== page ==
3 Meter Dish Antenna on fully Steerable Az-El mount

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This is my fully steerable, elevation over azimuth mounted 3 meter parabolic dish antenna. It is currently set up with a prime focus feed which covers L-band in order to track the NOAA series of weather satellites.


Here is a close-up of the Scientific Atlanta mount. Position is sensed with synchros on both axes. All of the drive electronics are out of the weather.



An image from NOAA-15 showing the left coast of North America. The image on the left is from an  infra-red imager and the one on the right is from visible wavelengths.

This picture was taken during the rainy season when west-to-east moving fronts breakdown the high pressure normally over this area during the summer months. During the spring, summer, and fall, storms move via the jet-stream north away from this area.

I wrote the program which does the image processing in C++ operating on a PC. The signal in the 137 to 138 MHz band, is received on an FM receiver and demodulated to baseband audio. The satellite modulation is a 2400 Hz DSB AM signal representing the amplitude as a function of time. I feed the output of the receiver into the sound card on my PC and the program then buffers the signal out of real-time, demodulates, and processes it into the image shown. The system is just a fancy form of FAX transmission.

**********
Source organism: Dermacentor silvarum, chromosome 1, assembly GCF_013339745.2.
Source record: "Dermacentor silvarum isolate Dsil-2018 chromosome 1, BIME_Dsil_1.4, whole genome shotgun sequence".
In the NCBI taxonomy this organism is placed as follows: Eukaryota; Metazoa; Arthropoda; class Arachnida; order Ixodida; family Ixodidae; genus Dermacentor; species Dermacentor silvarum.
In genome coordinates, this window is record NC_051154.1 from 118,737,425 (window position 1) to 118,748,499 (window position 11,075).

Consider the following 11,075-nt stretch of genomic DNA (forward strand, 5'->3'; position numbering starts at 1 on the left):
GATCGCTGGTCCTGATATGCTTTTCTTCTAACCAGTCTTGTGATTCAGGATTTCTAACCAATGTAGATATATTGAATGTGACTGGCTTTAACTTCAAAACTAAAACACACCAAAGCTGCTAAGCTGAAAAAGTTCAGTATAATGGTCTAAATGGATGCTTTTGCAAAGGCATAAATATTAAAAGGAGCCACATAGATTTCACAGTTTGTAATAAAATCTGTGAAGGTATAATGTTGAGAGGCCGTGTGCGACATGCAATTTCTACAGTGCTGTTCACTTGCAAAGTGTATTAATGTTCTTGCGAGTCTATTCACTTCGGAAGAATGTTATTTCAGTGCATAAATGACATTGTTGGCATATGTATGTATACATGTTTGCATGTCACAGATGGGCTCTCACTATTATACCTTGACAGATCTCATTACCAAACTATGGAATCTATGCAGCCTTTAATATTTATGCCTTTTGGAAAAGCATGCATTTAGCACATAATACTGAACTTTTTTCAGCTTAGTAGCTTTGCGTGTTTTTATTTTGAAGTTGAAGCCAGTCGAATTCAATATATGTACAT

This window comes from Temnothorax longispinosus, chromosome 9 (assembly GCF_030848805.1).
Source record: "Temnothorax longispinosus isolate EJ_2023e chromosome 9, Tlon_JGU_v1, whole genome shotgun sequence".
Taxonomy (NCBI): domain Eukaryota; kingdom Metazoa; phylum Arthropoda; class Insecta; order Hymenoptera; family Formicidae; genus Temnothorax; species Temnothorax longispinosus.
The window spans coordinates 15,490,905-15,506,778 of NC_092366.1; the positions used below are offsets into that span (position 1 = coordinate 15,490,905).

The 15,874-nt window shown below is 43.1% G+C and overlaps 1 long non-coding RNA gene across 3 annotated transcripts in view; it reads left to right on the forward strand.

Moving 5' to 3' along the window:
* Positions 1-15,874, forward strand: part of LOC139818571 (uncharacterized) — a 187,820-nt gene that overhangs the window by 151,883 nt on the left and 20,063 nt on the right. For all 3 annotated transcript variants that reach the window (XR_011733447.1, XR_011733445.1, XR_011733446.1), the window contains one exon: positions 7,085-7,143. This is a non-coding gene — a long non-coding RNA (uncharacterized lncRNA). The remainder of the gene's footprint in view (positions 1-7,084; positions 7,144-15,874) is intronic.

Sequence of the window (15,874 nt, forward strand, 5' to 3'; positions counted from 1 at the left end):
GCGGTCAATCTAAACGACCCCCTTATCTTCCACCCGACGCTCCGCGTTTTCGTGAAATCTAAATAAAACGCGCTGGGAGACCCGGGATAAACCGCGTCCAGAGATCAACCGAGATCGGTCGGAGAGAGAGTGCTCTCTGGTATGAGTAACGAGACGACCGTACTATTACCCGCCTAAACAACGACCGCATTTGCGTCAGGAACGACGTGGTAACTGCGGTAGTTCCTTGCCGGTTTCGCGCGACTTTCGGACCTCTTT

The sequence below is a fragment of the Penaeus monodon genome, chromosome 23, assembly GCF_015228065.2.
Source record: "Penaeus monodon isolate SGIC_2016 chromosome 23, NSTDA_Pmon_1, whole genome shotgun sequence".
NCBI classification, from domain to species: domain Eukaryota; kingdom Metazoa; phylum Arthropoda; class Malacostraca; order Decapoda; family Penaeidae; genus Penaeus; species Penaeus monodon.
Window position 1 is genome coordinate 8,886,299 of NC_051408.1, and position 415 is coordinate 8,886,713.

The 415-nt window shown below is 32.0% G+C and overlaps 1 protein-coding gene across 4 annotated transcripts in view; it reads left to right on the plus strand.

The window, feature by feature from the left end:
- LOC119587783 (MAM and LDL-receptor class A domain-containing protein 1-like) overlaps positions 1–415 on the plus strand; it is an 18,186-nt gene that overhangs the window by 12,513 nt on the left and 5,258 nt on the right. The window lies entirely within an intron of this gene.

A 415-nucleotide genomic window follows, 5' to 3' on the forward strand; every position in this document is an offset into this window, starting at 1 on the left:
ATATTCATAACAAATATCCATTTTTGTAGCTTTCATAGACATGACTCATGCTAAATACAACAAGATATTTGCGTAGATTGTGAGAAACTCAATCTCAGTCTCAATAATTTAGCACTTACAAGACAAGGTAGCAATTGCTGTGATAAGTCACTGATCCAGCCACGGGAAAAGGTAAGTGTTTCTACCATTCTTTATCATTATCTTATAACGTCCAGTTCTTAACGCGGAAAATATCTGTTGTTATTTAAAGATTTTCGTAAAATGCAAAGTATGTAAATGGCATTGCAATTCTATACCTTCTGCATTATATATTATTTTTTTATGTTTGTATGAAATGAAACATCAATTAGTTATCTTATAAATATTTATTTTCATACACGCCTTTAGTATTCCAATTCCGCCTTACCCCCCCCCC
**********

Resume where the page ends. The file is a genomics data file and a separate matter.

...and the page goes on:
This particular pass had an 86 degree max-elevation so my receiver location is almost in the center of the image both horizontally and vertically. On Low elevation passes I can see the Great Lakes if the pass is to the east, and I have seen Hawaii at very low elevations on westerly passes.

A friend of mine, Dave "D16" Raimondi, has modified the original program to completely automate the process. He sets-up the passes he wants to record for the day, and his steerable Yagi automatically moves to track the satellite motion through its visible orbit path. There are several NOAAs still operational, and he can track them all.

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